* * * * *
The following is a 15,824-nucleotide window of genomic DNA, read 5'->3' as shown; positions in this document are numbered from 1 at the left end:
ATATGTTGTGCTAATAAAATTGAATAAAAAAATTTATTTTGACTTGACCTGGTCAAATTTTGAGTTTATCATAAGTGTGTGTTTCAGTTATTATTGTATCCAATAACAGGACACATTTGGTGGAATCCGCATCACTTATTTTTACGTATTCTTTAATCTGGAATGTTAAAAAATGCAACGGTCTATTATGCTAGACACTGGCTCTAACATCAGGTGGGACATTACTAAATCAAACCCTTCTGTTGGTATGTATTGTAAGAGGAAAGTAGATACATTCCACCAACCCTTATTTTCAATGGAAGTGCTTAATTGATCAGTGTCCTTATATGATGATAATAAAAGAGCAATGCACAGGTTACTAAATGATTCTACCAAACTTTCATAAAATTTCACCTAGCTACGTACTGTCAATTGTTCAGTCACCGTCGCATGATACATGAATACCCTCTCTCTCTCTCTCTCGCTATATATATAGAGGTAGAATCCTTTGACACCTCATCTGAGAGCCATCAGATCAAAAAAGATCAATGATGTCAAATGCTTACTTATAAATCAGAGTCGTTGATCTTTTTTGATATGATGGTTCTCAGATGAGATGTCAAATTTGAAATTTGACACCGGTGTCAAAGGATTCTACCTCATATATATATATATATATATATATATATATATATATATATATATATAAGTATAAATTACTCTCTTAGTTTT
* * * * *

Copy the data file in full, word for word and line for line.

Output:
The following is a 15,824-nucleotide window of genomic DNA, read 5'->3' as shown; positions in this document are numbered from 1 at the left end:
ATATGTTGTGCTAATAAAATTGAATAAAAAAATTTATTTTGACTTGACCTGGTCAAATTTTGAGTTTATCATAAGTGTGTGTTTCAGTTATTATTGTATCCAATAACAGGACACATTTGGTGGAATCCGCATCACTTATTTTTACGTATTCTTTAATCTGGAATGTTAAAAAATGCAACGGTCTATTATGCTAGACACTGGCTCTAACATCAGGTGGGACATTACTAAATCAAACCCTTCTGTTGGTATGTATTGTAAGAGGAAAGTAGATACATTCCACCAACCCTTATTTTCAATGGAAGTGCTTAATTGATCAGTGTCCTTATATGATGATAATAAAAGAGCAATGCACAGGTTACTAAATGATTCTACCAAACTTTCATAAAATTTCACCTAGCTACGTACTGTCAATTGTTCAGTCACCGTCGCATGATACATGAATACCCTCTCTCTCTCTCTCTCGCTATATATATAGAGGTAGAATCCTTTGACACCTCATCTGAGAGCCATCAGATCAAAAAAGATCAATGATGTCAAATGCTTACTTATAAATCAGAGTCGTTGATCTTTTTTGATATGATGGTTCTCAGATGAGATGTCAAATTTGAAATTTGACACCGGTGTCAAAGGATTCTACCTCATATATATATATATATATATATATATATATATATATATATATATATAAGTATAAATTACTCTCTTAGTTTT